Help with Assignment

  1. hi everyone! i'm a new member here and i was wondering whether anyone could help me with my university assignment.

    i'm writing a critical incidence assignment on a child who was given too much of an antihistamine medication and i just need help with a section with the assignment. i'm stuck on what to write for 'nurse medication administration'. obviously, the child's name isn't really his.

    this is what i've written so far:

    when computing drug doses, nurses and doctors may make mistakes, which may be life threatening (prot et al 2005). in paediatrics it poses a unique set of risks of medication errors, predominantly because of the need for dosage calculations, which are individually based on the patient's weight, age or body surface area. this increases the likelihood of errors, particularly dosing errors (ghaleb and wong 2006). in james's case the doctor had not worked out his dose according to the children's [font='times new roman']british national formulary. also, the nurse administered the medication without double checking the dose.
    in a french study by prot et al (2005) they observed 1719 administrations to 336 patients by 485 nurses, 538 administration errors were detected, and 15 per cent of these errors were dosage errors. in the findings they discussed that the pharmaceutical industry had not produced dosage forms suitable for paediatric patients. however in the uk, there is the children's [font='times new roman']british national formulary, which outlines dosages of each medication for children according to their weight. the reason as to why the doctor did not observe this is unknown, but the nurse should have questioned the dose.
    although james did not present with any complications as a result of the overdose the nurse should have made every precaution before administering the medication. according to the nmc's guidelines for the administration of medicines (2004) the nurse should check the right drug, dose, route, time and patient identity before administration. any unusual volumes or doses should be questioned and verified; and this did not happen with james.
    much of the literature pertaining to nurses and medications draws on legal discourse, emphasizing the responsibility and accountability of the nurse in administering medications correctly and thus preventing errors (gibson 2001). [font=newbaskerville-roman]the writing of many nurses emphasises the legal ramifications of errors. this can be seen in a study by morris (1999) where it summarises that if an error does occur, reporting it may enables the facility to "fix the system," and prevent similar mistakes from harming patients.[font=newbaskerville-roman] as highlighted in the nmc's guidelines for the administration of medicines, morris (1999) further states that [font=newbaskerville-roman]if the nurse follows the 'five rights' then errors would not occur.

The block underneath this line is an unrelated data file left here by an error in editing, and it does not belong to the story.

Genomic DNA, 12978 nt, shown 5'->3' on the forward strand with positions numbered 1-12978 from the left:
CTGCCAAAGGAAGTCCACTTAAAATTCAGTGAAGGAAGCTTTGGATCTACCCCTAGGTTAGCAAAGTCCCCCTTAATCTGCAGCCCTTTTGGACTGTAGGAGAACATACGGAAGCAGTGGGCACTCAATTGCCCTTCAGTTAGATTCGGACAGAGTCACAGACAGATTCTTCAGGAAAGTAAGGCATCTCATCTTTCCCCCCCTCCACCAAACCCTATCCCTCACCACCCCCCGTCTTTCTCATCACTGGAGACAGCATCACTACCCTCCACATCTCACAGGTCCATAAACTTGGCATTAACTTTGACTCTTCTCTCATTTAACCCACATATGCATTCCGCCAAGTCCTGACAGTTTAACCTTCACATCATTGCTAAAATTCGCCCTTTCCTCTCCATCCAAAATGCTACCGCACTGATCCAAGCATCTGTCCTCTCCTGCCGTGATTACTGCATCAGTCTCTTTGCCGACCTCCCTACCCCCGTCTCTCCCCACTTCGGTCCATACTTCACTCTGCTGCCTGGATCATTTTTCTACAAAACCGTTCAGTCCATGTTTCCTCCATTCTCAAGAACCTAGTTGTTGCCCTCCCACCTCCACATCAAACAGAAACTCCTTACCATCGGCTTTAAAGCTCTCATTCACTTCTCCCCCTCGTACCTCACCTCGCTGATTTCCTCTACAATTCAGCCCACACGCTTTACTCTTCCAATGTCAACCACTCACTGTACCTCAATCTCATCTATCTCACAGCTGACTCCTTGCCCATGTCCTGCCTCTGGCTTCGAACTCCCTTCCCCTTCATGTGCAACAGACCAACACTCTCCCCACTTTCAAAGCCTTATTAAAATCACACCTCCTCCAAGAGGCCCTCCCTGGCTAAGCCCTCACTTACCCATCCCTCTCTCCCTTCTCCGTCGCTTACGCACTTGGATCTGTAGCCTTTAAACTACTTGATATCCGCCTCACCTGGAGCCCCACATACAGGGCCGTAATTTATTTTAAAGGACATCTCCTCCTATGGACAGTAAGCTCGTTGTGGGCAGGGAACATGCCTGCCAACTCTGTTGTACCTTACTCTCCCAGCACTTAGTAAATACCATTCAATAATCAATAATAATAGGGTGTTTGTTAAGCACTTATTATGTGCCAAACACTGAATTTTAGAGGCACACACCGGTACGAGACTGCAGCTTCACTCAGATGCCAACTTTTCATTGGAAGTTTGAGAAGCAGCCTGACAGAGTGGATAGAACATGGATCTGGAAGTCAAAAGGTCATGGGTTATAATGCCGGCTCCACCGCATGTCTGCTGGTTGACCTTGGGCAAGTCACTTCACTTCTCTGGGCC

[font=newbaskerville-roman]
    [font=newbaskerville-roman]i'd appreciate help from anyone! thanks! :spin:

  2. Visit intrepidstudentUK profile page

    About intrepidstudentUK

    Joined: Nov '06; Posts: 4

    6 Comments

  3. by   EricJRN
    Where is the 'nurse medication administration' section supposed to go? I'm not sure I understand what is supposed to be included in that section.
  4. by   intrepidstudentUK
    Thanks for replying
    What I've posted just above is the 'drug admininstration' section. My assignment is 5000 words long and so it'd be quite a read if I posted the whole thing!

    I just want to know what else I should add to what I've already wrtten. I was trying to find articles of nurses who make mistakes not because of negligence but just simple human error. Obviously the articles would have to be qualitative research papers. But there doesn't seem to be any online.
  5. by   ann5297
    need help for care plan,where can i find some referrences online without buying a book
  6. by   alanpe
    i think there are enough information to start your assignement; any book of pharmacopoiea contains a list of substances or drugs with their dosis; the dosis depends on pathology and other aspects like weight and incompatibilities.